Nice, but what happens if the stupid PHP server kills the script right after the first sql query that will decrement money account of user A by -10, before the next sql query has a chance to run that will indrement account of user B by +10? What if due to that script-killing the mysql_query("ROLLBACK") never gets called? Then we have no transaction / no rollback, right? – Thanks Jun 1 '09 at 12:47
Rollback is implicit. Changes are not written until commit is issued. That's the whole point of transactions. – troelskn Jun 1 '09 at 13:17

You can configure how much time is allowed for executing a script, either in the php.ini setting or via ini_set/set_time_limit

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Instead of studivz (the German Facebook clone), you could look at the actual Facebook which is entirely PHP. Or Digg. Or many Yahoo sites. Or many, many others.

ignore_user_abort is probably what you're looking for, but you could also add another layer in terms of scheduled maintenance jobs. They basically run on a specified interval and do various things to make sure your data/filesystem are in a state that you want... deleting old/unlinked files is just one of many things you can do.

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For these large loops like deleting photo albums or sending 1000's of emails your looking for ignore_user_abort and set_time_limit.
Something like this:

ignore_user_abort(true); //users leaves webpage will not kill script
set_time_limit(0); //script can take as long as it wants

Be carefull however that this could potentially run the script forever:

ignore_user_abort(true); //users leaves webpage will not kill script
set_time_limit(0); //script can take as long as it wants

That script will never die, unless you restart your server.

Therefore it is best to never set the time_limit the 0.

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Technically no programming language is transaction safe, it's the database that needs to be transaction safe. So if the script/code running dies or disconnects, for whatever reason, the transaction will be rolled back.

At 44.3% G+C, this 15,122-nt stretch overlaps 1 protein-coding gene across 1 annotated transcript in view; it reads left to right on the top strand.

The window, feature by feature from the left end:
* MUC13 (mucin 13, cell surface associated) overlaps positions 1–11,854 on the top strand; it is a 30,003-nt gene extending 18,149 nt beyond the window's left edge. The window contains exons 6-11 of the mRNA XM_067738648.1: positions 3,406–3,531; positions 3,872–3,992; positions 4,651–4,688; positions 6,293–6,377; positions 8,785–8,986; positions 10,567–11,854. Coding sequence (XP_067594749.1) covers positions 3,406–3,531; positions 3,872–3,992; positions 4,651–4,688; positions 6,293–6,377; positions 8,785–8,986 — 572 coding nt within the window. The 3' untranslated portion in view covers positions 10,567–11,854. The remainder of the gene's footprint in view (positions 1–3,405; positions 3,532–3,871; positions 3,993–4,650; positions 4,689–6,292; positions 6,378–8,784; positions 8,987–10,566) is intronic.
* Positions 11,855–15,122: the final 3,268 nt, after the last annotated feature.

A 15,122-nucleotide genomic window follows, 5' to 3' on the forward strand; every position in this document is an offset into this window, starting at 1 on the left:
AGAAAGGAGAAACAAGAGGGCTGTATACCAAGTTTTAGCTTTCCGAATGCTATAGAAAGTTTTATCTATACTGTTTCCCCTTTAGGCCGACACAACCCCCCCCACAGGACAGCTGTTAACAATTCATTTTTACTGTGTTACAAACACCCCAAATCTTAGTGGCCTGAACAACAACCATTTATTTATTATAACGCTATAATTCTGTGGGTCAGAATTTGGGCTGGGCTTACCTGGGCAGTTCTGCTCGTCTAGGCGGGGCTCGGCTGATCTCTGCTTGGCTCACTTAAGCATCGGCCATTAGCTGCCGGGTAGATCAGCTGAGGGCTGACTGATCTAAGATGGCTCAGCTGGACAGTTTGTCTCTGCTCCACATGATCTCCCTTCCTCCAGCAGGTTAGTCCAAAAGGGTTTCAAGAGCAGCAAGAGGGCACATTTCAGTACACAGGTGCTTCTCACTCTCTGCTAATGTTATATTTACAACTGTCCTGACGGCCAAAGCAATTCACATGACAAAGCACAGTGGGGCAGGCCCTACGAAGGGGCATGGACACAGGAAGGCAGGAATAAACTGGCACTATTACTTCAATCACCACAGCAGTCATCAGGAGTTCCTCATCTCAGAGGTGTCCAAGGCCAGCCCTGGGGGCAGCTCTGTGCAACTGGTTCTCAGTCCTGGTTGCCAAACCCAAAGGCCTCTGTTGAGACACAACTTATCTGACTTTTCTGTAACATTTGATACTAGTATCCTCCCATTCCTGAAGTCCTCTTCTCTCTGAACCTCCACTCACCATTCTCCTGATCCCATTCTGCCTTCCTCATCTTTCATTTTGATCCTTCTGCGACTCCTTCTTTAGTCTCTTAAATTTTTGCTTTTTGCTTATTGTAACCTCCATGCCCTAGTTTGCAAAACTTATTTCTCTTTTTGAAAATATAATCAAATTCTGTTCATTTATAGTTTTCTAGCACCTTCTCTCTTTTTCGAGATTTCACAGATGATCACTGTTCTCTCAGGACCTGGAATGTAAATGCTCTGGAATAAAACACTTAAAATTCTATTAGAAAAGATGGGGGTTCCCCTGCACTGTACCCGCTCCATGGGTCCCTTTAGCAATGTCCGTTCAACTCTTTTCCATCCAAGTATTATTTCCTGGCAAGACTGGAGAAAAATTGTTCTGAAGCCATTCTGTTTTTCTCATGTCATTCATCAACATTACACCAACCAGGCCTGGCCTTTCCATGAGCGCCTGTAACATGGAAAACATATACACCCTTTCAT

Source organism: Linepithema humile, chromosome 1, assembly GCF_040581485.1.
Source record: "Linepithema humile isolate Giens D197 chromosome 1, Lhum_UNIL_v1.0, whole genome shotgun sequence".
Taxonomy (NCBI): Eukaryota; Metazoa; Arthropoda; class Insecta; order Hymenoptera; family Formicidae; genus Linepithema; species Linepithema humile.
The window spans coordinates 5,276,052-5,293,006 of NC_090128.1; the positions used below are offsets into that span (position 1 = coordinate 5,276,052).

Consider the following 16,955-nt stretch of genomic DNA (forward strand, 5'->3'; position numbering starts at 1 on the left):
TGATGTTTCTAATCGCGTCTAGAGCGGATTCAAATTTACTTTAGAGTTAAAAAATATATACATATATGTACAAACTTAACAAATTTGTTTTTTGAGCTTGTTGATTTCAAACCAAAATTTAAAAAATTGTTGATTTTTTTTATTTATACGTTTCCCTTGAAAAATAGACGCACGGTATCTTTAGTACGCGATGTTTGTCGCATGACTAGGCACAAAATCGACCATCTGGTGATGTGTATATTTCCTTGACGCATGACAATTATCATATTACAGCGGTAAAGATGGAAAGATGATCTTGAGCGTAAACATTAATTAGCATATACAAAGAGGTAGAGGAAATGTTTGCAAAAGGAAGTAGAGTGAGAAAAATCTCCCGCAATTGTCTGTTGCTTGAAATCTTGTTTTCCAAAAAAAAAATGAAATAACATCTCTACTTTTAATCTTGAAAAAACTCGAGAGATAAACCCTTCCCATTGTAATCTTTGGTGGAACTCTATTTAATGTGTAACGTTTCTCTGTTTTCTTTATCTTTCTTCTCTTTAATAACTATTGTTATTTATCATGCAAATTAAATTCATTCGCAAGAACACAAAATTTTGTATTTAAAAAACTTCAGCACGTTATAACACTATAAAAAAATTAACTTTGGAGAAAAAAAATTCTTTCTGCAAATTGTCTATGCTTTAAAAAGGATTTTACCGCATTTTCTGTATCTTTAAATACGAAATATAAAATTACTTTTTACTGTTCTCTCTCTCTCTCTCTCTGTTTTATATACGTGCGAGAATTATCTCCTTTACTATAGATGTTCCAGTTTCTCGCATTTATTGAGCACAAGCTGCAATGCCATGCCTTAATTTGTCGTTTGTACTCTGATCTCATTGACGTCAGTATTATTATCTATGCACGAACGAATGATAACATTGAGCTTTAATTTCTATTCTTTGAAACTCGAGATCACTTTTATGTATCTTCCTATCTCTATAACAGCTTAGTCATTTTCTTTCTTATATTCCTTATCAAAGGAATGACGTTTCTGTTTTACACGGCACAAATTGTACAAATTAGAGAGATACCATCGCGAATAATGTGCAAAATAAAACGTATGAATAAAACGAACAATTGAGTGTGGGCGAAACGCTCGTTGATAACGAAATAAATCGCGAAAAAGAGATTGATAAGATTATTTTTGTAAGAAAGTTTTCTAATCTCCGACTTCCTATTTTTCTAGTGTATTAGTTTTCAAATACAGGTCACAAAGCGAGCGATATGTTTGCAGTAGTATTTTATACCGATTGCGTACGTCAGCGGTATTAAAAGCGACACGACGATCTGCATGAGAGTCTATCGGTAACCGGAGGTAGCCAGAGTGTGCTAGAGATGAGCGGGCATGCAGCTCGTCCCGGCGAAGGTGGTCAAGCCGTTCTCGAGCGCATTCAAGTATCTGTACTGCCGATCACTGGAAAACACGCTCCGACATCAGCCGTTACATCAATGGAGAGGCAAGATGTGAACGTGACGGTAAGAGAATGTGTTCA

Putting queries in a loop is a very bad idea unless it is specifically design to be running in batches and breaking a much larger set into smaller pieces. Adjusting PHP timers and limits is generally a stop gap solution, you are still dependent on the client browser if using the web to kick off a script.

If I have a long process that needs to be kicked off by a browser, I "disconnect" the process from the browser and web server so control is returned to the user while the script runs. PHP scripts run from the command line can run for hours if you want. You can then use AJAX, or reload the page, to check on the progress of the long running script.

There are security concern with this code, but to "disconnect" a process from PHP running under something like Apache:

exec("nohup /usr/bin/php -f /path/to/script.php > /dev/null 2>&1 &");

But that really has nothing to do with PHP being suitable for large projects or being transaction safe. PHP can be used for large projects, but since by default there is no code that remains "resident" between hits, it can get slow if not designed right. Also, since there is no namespace support, you want to plan ahead if you have a large development team.

It's fine for a Java based system to take a few minutes to startup, initialize and load all the default objects. But this is unacceptable with PHP. PHP will take more planning for larger systems. The question is, when does the time saved in using PHP get wasted by the additional planning time required for a large system?

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The reason you most likely experienced bad database consistencies in the past is because you were using the MyISAM engine for mysql (which DOES NOT support transactions). Use InnoDB instead, it supports transactions and performs row level locking. Or use postgreSQL.

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Many, many software sites are made in PHP. However, you will not hear about millions of web pages made in PHP that do not exist anymore because they were abandoned. Those pages may have burned all company money for dealing with PHP mess, or maybe they bankrupted because their soft was so crappy that customer did not want it… PHP seems good at the startup, but it does not scale very well. Yes, there are many huge web sites made in PHP, but they are rather exceptions, than a norm.

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In my experience, idiots can mess up with even the best of tools, and good craftsmen can get a solid piece of work out just the basics. I don't think PHP in it self makes or breaks any businesses. – troelskn Jun 1 '09 at 13:19
yes, but PHP makes it somewhat easier to screw in a wrong way. Jeff got nice blog post about this – lubos hasko Jan 23 '10 at 12:11